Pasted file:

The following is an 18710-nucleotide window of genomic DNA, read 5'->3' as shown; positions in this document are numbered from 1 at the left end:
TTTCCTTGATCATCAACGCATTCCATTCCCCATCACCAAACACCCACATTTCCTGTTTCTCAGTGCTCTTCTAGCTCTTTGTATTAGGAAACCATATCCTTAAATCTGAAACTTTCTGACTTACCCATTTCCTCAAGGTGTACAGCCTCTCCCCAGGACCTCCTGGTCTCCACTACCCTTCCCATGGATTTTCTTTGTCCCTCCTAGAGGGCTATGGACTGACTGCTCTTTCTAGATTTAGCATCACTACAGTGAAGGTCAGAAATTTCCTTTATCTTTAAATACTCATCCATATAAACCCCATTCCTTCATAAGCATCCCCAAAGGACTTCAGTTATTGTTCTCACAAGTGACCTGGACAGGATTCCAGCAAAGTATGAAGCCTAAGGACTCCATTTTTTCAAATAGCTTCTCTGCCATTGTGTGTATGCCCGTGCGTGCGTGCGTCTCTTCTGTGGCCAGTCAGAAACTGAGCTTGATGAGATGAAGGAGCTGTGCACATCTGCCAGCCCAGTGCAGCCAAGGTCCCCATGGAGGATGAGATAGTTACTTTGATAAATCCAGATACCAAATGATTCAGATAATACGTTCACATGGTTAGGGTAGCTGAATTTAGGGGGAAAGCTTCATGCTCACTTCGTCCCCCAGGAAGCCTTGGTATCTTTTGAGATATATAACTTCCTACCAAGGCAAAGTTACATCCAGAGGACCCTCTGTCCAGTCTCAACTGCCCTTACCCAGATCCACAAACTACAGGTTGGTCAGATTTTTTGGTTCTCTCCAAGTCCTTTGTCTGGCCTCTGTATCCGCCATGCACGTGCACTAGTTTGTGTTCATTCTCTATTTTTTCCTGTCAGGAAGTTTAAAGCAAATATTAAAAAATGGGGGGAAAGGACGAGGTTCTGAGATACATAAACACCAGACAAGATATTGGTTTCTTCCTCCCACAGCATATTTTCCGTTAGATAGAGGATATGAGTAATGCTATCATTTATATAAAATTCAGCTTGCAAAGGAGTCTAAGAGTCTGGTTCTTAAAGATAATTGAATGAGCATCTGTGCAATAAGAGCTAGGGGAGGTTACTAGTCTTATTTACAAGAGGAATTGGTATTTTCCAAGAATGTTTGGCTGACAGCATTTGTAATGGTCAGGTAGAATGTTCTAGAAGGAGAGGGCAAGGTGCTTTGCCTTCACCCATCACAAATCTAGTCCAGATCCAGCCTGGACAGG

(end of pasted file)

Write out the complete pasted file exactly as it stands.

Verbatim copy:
The following is an 18710-nucleotide window of genomic DNA, read 5'->3' as shown; positions in this document are numbered from 1 at the left end:
TTTCCTTGATCATCAACGCATTCCATTCCCCATCACCAAACACCCACATTTCCTGTTTCTCAGTGCTCTTCTAGCTCTTTGTATTAGGAAACCATATCCTTAAATCTGAAACTTTCTGACTTACCCATTTCCTCAAGGTGTACAGCCTCTCCCCAGGACCTCCTGGTCTCCACTACCCTTCCCATGGATTTTCTTTGTCCCTCCTAGAGGGCTATGGACTGACTGCTCTTTCTAGATTTAGCATCACTACAGTGAAGGTCAGAAATTTCCTTTATCTTTAAATACTCATCCATATAAACCCCATTCCTTCATAAGCATCCCCAAAGGACTTCAGTTATTGTTCTCACAAGTGACCTGGACAGGATTCCAGCAAAGTATGAAGCCTAAGGACTCCATTTTTTCAAATAGCTTCTCTGCCATTGTGTGTATGCCCGTGCGTGCGTGCGTCTCTTCTGTGGCCAGTCAGAAACTGAGCTTGATGAGATGAAGGAGCTGTGCACATCTGCCAGCCCAGTGCAGCCAAGGTCCCCATGGAGGATGAGATAGTTACTTTGATAAATCCAGATACCAAATGATTCAGATAATACGTTCACATGGTTAGGGTAGCTGAATTTAGGGGGAAAGCTTCATGCTCACTTCGTCCCCCAGGAAGCCTTGGTATCTTTTGAGATATATAACTTCCTACCAAGGCAAAGTTACATCCAGAGGACCCTCTGTCCAGTCTCAACTGCCCTTACCCAGATCCACAAACTACAGGTTGGTCAGATTTTTTGGTTCTCTCCAAGTCCTTTGTCTGGCCTCTGTATCCGCCATGCACGTGCACTAGTTTGTGTTCATTCTCTATTTTTTCCTGTCAGGAAGTTTAAAGCAAATATTAAAAAATGGGGGGAAAGGACGAGGTTCTGAGATACATAAACACCAGACAAGATATTGGTTTCTTCCTCCCACAGCATATTTTCCGTTAGATAGAGGATATGAGTAATGCTATCATTTATATAAAATTCAGCTTGCAAAGGAGTCTAAGAGTCTGGTTCTTAAAGATAATTGAATGAGCATCTGTGCAATAAGAGCTAGGGGAGGTTACTAGTCTTATTTACAAGAGGAATTGGTATTTTCCAAGAATGTTTGGCTGACAGCATTTGTAATGGTCAGGTAGAATGTTCTAGAAGGAGAGGGCAAGGTGCTTTGCCTTCACCCATCACAAATCTAGTCCAGATCCAGCCTGGACAGG